One day the old Navajo woman died, leaving the rug unfinished on the loom.

Gene didn't notice that she was missing or that someone else had moved into her hogan, a woman who talked to herself and had a lot of cats. He didn't notice that the coyotes, who came around to catch the cats, were pissing on the unraveling strands of the rug. He elevated his sword above it all until, eventually, his arm began to tire and the sword would fall, suddenly, like a pencil dropping from the hand of someone falling asleep during testing. During these lapses the madwoman would leer out from his eyes.

Gene’s wife noticed these lapses but they were so fast she couldn’t be sure that she’d actually seen another face jump to life in his face. It would happen in an instant and then the stranger would be gone, but she would remember the intruding face, with its expression of pure lust and maniacal laugh. It was easier to ignore it than to confront it, because what would she say, after all? "There's a crazy woman making random appearances in your face?"

Then one night she had a dream about Paul Revere.

Gene was Paul Revere, and he was warning her about the British Invasion, while leading her down a dark stair, into a cellar. “You’ll be safe here,” he said.

“Are you locking me in?” she asked. She felt a suppressed horror of the cellar and of this man who was ostensibly her protector.

“Just until it’s safe again,” he said. He pushed her inside the cellar and she heard the bolt close shut.

It was the ending which caused her to scream aloud, and wake him. He asked if she was having a nightmare and she said she must have, but that she couldn’t remember what it was about. She did remember. Huddled in the corner of the cellar was a woman, unkempt and grinning hideously. She was insane. She looked like Gene’s first wife, though in reality his first wife was a very sweet and sane woman who taught Pilates in Denver.

The big changes came after Gene started taking steroids and testosterone to make himself bigger. Slowly his wife realized that the face appearing with increasing frequency through his was that of the crazy woman in the dream. The voice became a regular feature, though he didn’t think of them as a problem. He thought of them as belonging to an ancient warrior who inhabited his body, and protected him from all harm. The crazy woman hadn't said anything yet. With crazy women, timing is everything.

Gene sat in the dunes, watching an Inn that catered to Little People. He was massive in his muscularity, had a carapace of body armor, could see in the dark, and had to firepower to blast apart a small town. He was the leader of a four man squad and his orders were to take the Patriarch. They had tracked him here after an analyst heard Paris say her mind was in a fog, and he checked and confirmed there was fog on the coast. From there it was a process of deduction. They discovered 401 Beach Street in researching Troll Daddies. It was one of their venues.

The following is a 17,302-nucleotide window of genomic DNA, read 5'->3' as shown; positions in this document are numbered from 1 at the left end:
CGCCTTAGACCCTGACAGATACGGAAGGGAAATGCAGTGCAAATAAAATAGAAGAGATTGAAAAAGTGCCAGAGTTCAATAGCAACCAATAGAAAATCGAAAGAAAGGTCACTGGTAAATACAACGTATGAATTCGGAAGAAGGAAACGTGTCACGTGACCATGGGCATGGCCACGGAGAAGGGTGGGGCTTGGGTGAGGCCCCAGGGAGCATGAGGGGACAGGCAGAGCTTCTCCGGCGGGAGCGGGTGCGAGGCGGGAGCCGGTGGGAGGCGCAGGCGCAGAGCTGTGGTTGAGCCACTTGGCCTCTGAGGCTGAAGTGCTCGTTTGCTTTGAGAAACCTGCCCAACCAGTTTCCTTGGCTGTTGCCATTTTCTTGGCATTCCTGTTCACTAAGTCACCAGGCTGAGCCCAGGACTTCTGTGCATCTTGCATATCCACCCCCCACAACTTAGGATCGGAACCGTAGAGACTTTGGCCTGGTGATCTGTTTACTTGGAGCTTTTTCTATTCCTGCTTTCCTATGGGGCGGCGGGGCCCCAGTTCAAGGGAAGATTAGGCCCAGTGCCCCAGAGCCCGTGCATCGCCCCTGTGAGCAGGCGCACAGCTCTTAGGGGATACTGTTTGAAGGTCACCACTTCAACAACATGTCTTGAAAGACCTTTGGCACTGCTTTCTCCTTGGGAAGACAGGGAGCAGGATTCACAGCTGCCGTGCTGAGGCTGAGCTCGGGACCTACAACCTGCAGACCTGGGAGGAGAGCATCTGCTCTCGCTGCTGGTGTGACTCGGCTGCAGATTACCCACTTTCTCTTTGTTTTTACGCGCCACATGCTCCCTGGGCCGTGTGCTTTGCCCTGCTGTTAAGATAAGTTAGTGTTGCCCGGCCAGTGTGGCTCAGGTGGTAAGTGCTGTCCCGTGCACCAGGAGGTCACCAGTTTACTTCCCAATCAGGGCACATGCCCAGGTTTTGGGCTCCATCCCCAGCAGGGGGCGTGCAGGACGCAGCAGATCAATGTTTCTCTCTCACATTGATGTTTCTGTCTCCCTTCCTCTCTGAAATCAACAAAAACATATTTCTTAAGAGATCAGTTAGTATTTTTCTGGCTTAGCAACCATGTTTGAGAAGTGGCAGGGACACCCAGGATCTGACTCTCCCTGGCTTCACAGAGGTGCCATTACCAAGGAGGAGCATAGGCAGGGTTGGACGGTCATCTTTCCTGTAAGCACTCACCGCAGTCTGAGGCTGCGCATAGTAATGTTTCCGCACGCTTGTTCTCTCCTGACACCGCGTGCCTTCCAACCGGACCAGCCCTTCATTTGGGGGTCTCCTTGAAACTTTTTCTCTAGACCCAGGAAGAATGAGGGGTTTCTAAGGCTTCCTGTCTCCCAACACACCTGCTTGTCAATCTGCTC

Corporate decided on a four man team because the element of surprise was important, and they didn’t want to interface with local law enforcement. They needed a crack team which could move in and out under cover of darkness. All they had to do was get close enough to the inn to slip a canister inside, and nobody would wake up until morning. It was just a matter of collecting the Patriarch and getting him back to American Futures cold storage.

When the midget came outside to smoke, Gene sighted in on him. There was no particular reason to do this except that Gene enjoyed the feeling of holding somebody else’s life in his hands. He’d been told they were probably not armed with anything more lethal than sidearms. “Squeeze.”

It wasn’t the warrior who spoke, it was a female voice. And it wasn’t him who squeezed ever so slightly on the trigger. It must have been the warrior, the one who had his back. The round caught Louis beside the right eye. It was bleeding a lot but the wound was superficial. He sat down like a baby, just plopped back, stunned. “Squeeze,” the female said,and the warrior squeezed off another round. The second shot went through the little man's neck and blew out his cervical spine,disconnecting his brain from his body.

Louis floated above the scene, watching as four men in full combat gear rushed from the dunes, firing weapons that blew apart the barn like it was made out of paper. Then a gust of wind blew him away, like a leaf.

Gene didn’t consider this a firefight. This was just killing, and he could do it in his sleep. He’d have to report that the first shot was fired from inside the house, at him. As his urban warfare trainer told him, “Dead men don’t sue the company.”

Inside the house the lead rain hit like a hailstorm. It smashed through wood and glass and small bodies. Wine and blood ran together on the floor of the dining room. Rounds tore through the refrigerator and they blew apart the glass beakers of smart DNA, so that the many samples mixed together into a midnight stray dog bitch party, and there were just two survivors, and one was Indian Shadow. He heard the first round and he was looking at Louis when he got hit. He was standing near the porch, pissing on the backside of a scrub oak tree. He heard the Patriarch's voice. "Don't leave me here."

Posted: Thu - August 28, 2008 at 03:49 PM